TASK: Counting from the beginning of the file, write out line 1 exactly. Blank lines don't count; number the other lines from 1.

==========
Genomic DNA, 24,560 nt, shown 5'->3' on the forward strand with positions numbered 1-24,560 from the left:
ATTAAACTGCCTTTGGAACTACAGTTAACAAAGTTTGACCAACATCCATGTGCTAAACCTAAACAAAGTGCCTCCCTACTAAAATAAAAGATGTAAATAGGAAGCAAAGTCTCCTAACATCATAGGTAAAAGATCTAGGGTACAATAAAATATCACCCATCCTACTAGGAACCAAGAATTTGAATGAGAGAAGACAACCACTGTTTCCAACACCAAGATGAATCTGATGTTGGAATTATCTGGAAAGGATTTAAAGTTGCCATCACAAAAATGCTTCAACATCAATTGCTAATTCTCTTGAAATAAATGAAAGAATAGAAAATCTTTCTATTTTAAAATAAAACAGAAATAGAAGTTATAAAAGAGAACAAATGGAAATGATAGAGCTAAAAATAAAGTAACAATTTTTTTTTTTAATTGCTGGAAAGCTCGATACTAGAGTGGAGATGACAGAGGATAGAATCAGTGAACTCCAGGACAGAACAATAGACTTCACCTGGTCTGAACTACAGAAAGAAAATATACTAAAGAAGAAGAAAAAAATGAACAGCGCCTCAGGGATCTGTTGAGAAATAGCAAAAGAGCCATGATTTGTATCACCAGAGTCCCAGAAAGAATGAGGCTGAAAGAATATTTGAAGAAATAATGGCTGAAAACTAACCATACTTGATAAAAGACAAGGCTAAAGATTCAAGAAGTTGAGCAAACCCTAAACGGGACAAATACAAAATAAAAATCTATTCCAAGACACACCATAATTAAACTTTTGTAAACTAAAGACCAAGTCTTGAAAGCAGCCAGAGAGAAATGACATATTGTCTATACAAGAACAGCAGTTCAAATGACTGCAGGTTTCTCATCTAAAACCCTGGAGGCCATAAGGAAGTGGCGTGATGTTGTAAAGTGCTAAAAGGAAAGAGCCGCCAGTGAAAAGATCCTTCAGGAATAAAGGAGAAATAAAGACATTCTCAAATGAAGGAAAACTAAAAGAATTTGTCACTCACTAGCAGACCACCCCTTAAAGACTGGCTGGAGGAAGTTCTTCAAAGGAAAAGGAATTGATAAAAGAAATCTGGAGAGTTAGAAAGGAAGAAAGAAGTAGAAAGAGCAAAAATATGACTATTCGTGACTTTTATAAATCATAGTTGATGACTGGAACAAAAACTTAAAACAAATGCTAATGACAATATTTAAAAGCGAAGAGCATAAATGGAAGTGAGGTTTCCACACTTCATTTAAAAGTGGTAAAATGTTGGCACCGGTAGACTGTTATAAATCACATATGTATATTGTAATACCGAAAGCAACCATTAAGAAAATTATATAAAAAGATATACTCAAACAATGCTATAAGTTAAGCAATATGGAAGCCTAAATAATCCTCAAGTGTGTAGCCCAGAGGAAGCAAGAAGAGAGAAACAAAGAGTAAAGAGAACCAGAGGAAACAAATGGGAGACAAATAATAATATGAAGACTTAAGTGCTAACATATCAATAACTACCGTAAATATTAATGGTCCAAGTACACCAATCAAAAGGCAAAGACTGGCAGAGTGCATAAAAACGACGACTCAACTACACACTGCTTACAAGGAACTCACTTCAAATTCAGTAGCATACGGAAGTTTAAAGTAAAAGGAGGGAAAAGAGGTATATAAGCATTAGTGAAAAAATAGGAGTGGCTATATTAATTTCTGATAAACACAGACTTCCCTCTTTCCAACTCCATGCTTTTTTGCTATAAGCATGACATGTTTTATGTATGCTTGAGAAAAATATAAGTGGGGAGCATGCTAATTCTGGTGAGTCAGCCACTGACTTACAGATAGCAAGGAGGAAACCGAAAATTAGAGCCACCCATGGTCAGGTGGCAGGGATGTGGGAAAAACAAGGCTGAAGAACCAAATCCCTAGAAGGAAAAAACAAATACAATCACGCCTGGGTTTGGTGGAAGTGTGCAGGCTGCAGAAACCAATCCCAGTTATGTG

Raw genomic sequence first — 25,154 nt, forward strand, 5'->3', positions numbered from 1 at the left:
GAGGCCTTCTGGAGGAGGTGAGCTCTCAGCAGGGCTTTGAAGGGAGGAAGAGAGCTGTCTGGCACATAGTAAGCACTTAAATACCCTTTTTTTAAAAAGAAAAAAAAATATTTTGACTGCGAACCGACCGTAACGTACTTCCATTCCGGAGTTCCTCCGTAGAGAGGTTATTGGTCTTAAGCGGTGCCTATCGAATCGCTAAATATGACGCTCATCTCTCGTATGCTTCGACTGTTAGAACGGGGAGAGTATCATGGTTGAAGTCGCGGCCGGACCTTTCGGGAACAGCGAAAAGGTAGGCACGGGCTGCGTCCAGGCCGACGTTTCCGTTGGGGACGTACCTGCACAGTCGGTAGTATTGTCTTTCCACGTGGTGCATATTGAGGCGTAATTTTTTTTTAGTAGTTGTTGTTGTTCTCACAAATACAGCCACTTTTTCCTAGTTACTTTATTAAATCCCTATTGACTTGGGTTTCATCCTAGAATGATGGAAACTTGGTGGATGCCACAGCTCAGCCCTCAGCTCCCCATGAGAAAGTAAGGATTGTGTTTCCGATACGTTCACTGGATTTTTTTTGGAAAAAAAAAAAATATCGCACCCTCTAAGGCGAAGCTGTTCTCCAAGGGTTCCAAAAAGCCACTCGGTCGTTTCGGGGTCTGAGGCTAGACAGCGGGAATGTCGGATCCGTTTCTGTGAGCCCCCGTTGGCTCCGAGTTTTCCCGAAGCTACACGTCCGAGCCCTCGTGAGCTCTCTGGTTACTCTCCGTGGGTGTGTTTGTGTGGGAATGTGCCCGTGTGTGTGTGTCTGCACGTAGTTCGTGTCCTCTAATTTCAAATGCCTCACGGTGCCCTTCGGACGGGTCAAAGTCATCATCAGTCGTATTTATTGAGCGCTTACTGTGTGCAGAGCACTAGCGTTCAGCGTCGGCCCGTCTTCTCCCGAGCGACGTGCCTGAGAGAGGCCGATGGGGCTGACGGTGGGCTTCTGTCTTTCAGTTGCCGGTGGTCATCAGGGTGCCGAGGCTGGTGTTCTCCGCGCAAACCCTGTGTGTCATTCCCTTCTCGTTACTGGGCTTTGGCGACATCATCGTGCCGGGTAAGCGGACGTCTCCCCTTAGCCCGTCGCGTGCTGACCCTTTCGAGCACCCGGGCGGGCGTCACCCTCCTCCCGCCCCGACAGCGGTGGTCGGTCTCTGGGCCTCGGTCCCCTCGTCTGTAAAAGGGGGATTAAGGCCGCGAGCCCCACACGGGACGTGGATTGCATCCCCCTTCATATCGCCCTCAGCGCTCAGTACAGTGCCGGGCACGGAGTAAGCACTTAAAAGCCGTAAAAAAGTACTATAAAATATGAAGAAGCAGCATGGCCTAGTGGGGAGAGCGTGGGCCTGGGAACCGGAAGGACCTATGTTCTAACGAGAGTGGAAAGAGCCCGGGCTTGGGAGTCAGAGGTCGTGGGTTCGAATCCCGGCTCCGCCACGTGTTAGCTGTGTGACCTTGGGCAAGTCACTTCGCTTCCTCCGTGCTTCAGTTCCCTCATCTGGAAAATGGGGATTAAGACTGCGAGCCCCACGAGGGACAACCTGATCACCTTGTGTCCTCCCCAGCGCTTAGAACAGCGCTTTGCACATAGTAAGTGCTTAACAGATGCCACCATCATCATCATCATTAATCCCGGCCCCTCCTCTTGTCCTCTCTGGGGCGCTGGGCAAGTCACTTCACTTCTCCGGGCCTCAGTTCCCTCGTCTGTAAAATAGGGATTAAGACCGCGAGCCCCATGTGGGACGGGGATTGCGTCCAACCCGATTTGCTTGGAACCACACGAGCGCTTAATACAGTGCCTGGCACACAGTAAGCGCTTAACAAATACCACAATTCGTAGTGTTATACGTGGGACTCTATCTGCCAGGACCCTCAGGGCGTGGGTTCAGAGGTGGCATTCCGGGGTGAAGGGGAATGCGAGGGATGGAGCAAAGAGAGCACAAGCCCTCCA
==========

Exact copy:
Genomic DNA, 24,560 nt, shown 5'->3' on the forward strand with positions numbered 1-24,560 from the left: